Protocol-based Resuscitation Versus Usual Care for Septic Shock

Early protocolized care has become the standard since the 2001 trial by Rivers et al, which demonstrated 16% greater survival when patients with severe sepsis or septic shock were treated with a six-hour protocol of early, aggressive goal-directed therapy (EGDT). However, it is unclear which elements of the Rivers protocol are most beneficial. The Protocolized Care for Early Septic Shock (ProCESS) investigators, led by Derek Angus from the University of Pittsburgh, performed a multicenter trial comparing alternative resuscitation strategies for patients with septic shock.

The ProCESS trial was conducted at 31 hospitals in the United States. Central venous oxygen saturation (ScvO2) monitoring equipment was provided by Edwards Lifesciences, but the company did not have any other role in the study. Patients were recruited in the emergency department; they had to be at least 18 years of age and had to meet diagnostic criteria for septic shock (i.e., refractory hypotension, two or more criteria for systemic inflammatory response syndrome, sepsis suspected according to the treating physician). Patients were randomly assigned in a 1:1:1 ratio to EGDT, protocol-based standard-therapy interventions, or usual care. All elements of the original Rivers study (fluids, dobutamine, vasopressors, packed red-cell transfusions, and placement of a ScvO2 catheter) were included in EGDT. Protocol-based therapy recommended less aggressive measures than EGDT, such as a lower hemoglobin threshold (7.5 g/dL), no requirement for a ScvO2 catheter, and use of systolic blood pressure and shock index to address fluid status and hypoperfusion. Patients in the usual-care group were treated by bedside providers who directed all care under no study protocol. The primary outcome of interest was in-hospital death. Secondary outcomes included additional long-term survival outcomes, duration of organ failures and other intensive care unit needs. All patients were analyzed in the groups to which they were randomized. Physicians and clinicians were not blinded to the treatment. Lead investigators could not act as the treating physician in the usual-care group.

Four hundred and thirty-nine patients were enrolled in the EGDT group, 446 in the protocol-based standard-therapy group, and 456 in the usual-care group. All groups were well matched according to demographic and clinical variables. Compliance was high in both protocol groups; 11.9% had protocol violations in the EGDT group and 4.4% had violations in the standard-therapy group. Patients in the protocol groups received a greater amount of fluid overall initially and overall compared to the usual-care group at 72 hours. More vasopressors were used in both of the protocol groups (54.9% in EGDT, 52.2% in standard therapy) compared to the usual-care group (44.1%). The 60-day in-hospital mortality for the combined protocol-based groups did not differ significantly from that in the usual-care group (relative risk, 1.04; 95% confidence interval, 0.82-1.31; P=0.83). Acute renal failure was higher in the standard-therapy group (6%) compared to the EGDT group (3.1%) and the usual-care group (2.8%; P=0.04). More patients in the EGDT group were admitted to intensive care units compared to the other groups. There were no significant differences in other secondary outcomes between the groups. Reported adverse events did not differ significantly across the study groups.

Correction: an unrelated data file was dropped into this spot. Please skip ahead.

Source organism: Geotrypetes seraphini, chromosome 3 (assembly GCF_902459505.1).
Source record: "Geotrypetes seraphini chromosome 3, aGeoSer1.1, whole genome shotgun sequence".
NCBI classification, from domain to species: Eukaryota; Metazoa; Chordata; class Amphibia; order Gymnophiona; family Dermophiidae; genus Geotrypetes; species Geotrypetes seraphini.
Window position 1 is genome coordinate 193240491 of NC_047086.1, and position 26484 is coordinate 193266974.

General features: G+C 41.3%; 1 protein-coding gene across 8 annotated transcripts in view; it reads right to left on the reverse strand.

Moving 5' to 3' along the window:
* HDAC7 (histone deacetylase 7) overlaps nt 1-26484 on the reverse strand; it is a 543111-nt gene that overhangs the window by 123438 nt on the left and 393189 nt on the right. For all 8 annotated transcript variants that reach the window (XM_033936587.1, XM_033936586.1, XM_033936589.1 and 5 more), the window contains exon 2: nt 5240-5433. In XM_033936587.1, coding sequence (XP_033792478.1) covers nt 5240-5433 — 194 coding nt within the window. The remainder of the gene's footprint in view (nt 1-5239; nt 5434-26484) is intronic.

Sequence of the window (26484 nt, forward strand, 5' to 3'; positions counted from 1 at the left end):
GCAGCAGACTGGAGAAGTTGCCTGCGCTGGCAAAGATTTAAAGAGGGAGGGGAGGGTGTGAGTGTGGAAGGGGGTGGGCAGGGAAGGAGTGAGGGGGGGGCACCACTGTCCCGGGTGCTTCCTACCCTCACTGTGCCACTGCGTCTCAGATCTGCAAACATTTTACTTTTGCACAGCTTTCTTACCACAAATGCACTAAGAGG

In this study, where adherence to two different protocols was relatively high, there was no difference in mortality rates. This study was not a direct replication of the study by Rivers et al, although elements of modern sepsis care — early recognition of sepsis, early antibiotic administration, steroids, initial fluid administration, and other intensive care unit interventions — were present in all three groups. The 60-day mortality in the participating hospitals was fairly low (18% to 21%), perhaps indicating that the standard of care for sepsis at these centers was already high. In this study, the use of ScvO2 catheters is called into question, since patients in the EGDT did not have better outcomes when these catheters were used to guide therapy. Readers are encouraged to review an excellent editorial by Craig M. Lilly, as well as the vibrant and insightful online discussions related to this study at the EMCrit and ALiEM blogs.

Samuel M. Galvagno Jr., DO, PhD, is editor of Concise Critical Care Appraisal. An assistant professor at the University of Maryland, R Adams Cowley Shock Trauma Center, he is board certified in anesthesiology, critical care medicine and public health.

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One thought on “Protocol-based Resuscitation Versus Usual Care for Septic Shock

  1. Dahlia Lockhart

    The depths of where medicine is taking this country is amazing and the doctors whom are the risk takers and rock stars like Dr. Galvagno truly are the finest of what is and has yet to come.

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